28. The method of claim 27 wherein X is an anion selected from the group consisting of chloride, bromide, citrate, tartrate, lactate, methanesulfonate, acetate, formate, maleate, fumarate, malate, succinate, malonate, sulfate, L-glutamate, L-aspartate, pyruvate, mucate, benzoate, glucuronate, oxalate, ascorbate, acetylglycinate and a conjugate base of a fatty acid.
29. The method of claim 19 wherein the polymer is further characterized by a repeat unit of the general formula:
wherein n and m are each 0, 1 or 2; and Y is a hydrogen atom, an alkyl group or a chloromethyl group.
30. The method of claim 19 wherein the polymer is cross-linked.
31. The method of claim 30 wherein the polymer is crosslinked by a multifunctional co-monomer.
32. The method of claim 31 wherein the multifunctional co-monomer is characterized by two or more epoxy groups.
33. The method of claim 31 wherein the multifunctional comonomer is selected from the group consisting of butanedioldiglycidyl ether, ethanedioldiglycidyl ether, diglycidyl 1,2-cyclohexanedicarboxylate, N,N-diglycidyl-4-glycidyloxyaniline, 1,2,7,8-diepoxyoctane and 1,2,3,4-diepoxybutane.
34. The method of claim 30 wherein the polymer is crosslinked by a bridging unit which connects an amino or ammonium nitrogen atom on a first polymer strand to an amino or ammonium nitrogen atom on a second polymer strand, said bridging unit being selected from the group consisting of, straight chain or branched, substituted or unsubstituted alkylene groups, alkylene bis(cycloalkyl) groups, bis(alkyl)amine groups, tris(alkyl)amine groups, diacylalkylene groups, diacylarene groups and alkylene bis(carbamoyl) groups.
35. The method of claim 36 wherein said bridging unit is selected from the group consisting of —(CH2)n—, —CH2—CH(OH)—CH2—, —C(O)CH2CH2C(O)—;, —CH2—CH(OH)—O—(CH2)m—O—CH(OH)—CH2—, —(C6H10)—(CH2)m—(CH6H10)—, N[(CH2)m]3—, —C(O)—(C6 H 2(COOH)2)—C(O)—, —C(O)NH(CH2)pNHC(O)— and —(OCH2CH2)x—; wherein:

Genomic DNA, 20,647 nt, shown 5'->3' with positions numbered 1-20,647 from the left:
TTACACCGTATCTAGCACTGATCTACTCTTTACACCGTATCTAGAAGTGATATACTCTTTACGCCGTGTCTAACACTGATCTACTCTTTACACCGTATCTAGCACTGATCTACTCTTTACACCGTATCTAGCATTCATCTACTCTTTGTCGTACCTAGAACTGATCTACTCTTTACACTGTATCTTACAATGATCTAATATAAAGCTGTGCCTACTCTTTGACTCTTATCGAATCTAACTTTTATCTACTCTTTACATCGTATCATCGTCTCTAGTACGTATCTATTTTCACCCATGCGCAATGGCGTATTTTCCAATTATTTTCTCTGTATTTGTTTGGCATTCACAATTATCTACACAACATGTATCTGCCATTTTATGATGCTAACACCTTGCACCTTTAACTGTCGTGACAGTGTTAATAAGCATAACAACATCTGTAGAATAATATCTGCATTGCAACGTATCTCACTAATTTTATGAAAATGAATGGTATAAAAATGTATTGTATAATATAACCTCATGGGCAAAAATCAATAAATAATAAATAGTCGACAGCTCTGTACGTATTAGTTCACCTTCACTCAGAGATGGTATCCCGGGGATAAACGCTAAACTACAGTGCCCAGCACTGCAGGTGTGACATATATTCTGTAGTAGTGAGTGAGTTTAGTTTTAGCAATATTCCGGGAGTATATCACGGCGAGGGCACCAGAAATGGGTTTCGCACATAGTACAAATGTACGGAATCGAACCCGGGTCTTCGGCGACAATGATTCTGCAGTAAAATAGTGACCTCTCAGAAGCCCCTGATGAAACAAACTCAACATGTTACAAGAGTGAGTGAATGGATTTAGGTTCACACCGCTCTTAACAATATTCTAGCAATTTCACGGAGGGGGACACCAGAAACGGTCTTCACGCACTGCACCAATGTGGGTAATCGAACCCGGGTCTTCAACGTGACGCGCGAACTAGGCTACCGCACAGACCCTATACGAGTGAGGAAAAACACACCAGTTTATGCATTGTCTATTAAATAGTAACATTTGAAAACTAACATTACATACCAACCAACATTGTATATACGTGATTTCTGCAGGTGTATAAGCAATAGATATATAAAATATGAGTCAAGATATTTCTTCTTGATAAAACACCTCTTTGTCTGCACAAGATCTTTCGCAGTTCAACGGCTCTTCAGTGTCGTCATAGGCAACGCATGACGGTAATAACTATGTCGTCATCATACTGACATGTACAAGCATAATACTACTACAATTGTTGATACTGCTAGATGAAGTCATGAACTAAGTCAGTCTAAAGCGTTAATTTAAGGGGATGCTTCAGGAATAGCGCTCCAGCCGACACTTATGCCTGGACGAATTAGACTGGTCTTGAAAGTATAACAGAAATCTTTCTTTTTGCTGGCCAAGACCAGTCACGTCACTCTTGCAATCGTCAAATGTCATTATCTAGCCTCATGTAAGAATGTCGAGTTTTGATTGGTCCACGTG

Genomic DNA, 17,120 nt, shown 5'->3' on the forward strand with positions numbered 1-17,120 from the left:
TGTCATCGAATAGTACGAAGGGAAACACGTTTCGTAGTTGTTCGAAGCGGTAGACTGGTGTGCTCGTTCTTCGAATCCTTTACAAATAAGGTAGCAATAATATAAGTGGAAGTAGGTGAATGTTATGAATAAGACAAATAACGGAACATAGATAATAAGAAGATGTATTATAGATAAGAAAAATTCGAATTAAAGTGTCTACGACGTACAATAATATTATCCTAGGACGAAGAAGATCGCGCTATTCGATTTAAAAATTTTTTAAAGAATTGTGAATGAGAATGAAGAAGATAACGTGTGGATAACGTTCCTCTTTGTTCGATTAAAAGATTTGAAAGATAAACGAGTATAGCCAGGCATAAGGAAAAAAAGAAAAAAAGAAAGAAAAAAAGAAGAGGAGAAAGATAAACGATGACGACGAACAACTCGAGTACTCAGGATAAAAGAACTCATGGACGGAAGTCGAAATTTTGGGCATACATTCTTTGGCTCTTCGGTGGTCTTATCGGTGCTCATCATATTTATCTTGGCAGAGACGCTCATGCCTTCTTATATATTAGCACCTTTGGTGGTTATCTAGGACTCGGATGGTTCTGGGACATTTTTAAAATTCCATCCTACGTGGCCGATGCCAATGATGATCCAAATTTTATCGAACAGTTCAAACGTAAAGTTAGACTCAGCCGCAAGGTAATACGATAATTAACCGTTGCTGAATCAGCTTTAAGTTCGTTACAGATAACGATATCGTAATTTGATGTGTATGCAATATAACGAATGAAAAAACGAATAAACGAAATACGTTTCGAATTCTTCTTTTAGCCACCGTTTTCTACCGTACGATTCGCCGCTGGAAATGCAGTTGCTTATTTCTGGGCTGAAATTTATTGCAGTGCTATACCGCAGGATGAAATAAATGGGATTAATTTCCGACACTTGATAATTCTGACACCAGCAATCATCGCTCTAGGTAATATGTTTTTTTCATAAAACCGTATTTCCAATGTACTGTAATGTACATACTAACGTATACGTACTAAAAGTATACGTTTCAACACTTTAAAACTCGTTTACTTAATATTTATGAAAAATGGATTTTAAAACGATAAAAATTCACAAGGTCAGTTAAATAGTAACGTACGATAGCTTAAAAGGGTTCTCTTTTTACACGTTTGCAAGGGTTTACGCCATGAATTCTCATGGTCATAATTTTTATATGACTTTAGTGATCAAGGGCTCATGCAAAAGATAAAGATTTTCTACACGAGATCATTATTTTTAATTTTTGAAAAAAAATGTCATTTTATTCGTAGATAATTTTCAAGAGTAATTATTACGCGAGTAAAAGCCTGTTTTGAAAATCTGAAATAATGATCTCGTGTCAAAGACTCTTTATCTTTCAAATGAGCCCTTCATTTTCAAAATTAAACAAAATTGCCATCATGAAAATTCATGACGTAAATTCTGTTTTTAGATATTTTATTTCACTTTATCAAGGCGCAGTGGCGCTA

m is an integer from 1 to about 4;
n and p are each, independently, an integer from about 2 to about 20; and
x is an integer from 1 to about 100.
36. The method of claim 30 wherein the polymer is crosslinked by a covalent bond between an amino or ammonium nitrogen atom on a first polymer strand and an amino or ammonium nitrogen atom on a second polymer strand.
Description
BACKGROUND OF THE INVENTION

Biologically, cholesterol is eliminated from the body by conversion into bile acids and excretion as neutral steroids. Bile acids are synthesized from cholesterol in the liver and enter the bile as glycine and taurine conjugates. They are released in salt form in bile during digestion and act as detergents to solubilize and consequently aid in the digestion of dietary fats. Following digestion, bile acid salts are mostly reabsorbed by active transport in the ileum, complexed with proteins, and returned to the liver through hepatic portal veins. The small amount of bile acid salts not reabsorbed in the ileum is excreted via the distal ileum and large intestine, as a portion of the fecal material.